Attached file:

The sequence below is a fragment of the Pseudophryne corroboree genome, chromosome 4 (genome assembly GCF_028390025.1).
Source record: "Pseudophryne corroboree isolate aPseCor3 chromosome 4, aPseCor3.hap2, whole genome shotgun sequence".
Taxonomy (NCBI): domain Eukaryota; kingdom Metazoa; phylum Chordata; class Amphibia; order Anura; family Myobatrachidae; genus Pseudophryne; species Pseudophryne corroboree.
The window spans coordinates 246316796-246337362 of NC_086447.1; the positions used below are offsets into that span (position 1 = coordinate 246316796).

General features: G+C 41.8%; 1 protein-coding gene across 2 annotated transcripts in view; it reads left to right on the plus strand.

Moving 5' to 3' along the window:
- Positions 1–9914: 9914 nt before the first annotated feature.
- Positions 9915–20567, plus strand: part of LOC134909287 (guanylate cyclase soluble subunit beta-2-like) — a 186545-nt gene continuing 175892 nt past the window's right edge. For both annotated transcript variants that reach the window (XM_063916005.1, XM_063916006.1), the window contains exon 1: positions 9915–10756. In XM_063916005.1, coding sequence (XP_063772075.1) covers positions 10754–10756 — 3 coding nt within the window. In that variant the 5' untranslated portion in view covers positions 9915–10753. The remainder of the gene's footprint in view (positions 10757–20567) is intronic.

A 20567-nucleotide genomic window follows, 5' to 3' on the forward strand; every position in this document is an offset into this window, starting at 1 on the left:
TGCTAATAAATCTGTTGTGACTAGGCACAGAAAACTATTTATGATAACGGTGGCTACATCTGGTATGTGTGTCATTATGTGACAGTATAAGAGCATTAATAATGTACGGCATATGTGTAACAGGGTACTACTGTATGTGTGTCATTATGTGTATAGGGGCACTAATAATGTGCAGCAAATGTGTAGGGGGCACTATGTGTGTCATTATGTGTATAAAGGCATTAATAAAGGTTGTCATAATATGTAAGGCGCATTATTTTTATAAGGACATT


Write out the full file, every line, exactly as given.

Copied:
The sequence below is a fragment of the Pseudophryne corroboree genome, chromosome 4 (genome assembly GCF_028390025.1).
Source record: "Pseudophryne corroboree isolate aPseCor3 chromosome 4, aPseCor3.hap2, whole genome shotgun sequence".
Taxonomy (NCBI): domain Eukaryota; kingdom Metazoa; phylum Chordata; class Amphibia; order Anura; family Myobatrachidae; genus Pseudophryne; species Pseudophryne corroboree.
The window spans coordinates 246316796-246337362 of NC_086447.1; the positions used below are offsets into that span (position 1 = coordinate 246316796).

General features: G+C 41.8%; 1 protein-coding gene across 2 annotated transcripts in view; it reads left to right on the plus strand.

Moving 5' to 3' along the window:
- Positions 1–9914: 9914 nt before the first annotated feature.
- Positions 9915–20567, plus strand: part of LOC134909287 (guanylate cyclase soluble subunit beta-2-like) — a 186545-nt gene continuing 175892 nt past the window's right edge. For both annotated transcript variants that reach the window (XM_063916005.1, XM_063916006.1), the window contains exon 1: positions 9915–10756. In XM_063916005.1, coding sequence (XP_063772075.1) covers positions 10754–10756 — 3 coding nt within the window. In that variant the 5' untranslated portion in view covers positions 9915–10753. The remainder of the gene's footprint in view (positions 10757–20567) is intronic.

A 20567-nucleotide genomic window follows, 5' to 3' on the forward strand; every position in this document is an offset into this window, starting at 1 on the left:
TGCTAATAAATCTGTTGTGACTAGGCACAGAAAACTATTTATGATAACGGTGGCTACATCTGGTATGTGTGTCATTATGTGACAGTATAAGAGCATTAATAATGTACGGCATATGTGTAACAGGGTACTACTGTATGTGTGTCATTATGTGTATAGGGGCACTAATAATGTGCAGCAAATGTGTAGGGGGCACTATGTGTGTCATTATGTGTATAAAGGCATTAATAAAGGTTGTCATAATATGTAAGGCGCATTATTTTTATAAGGACATT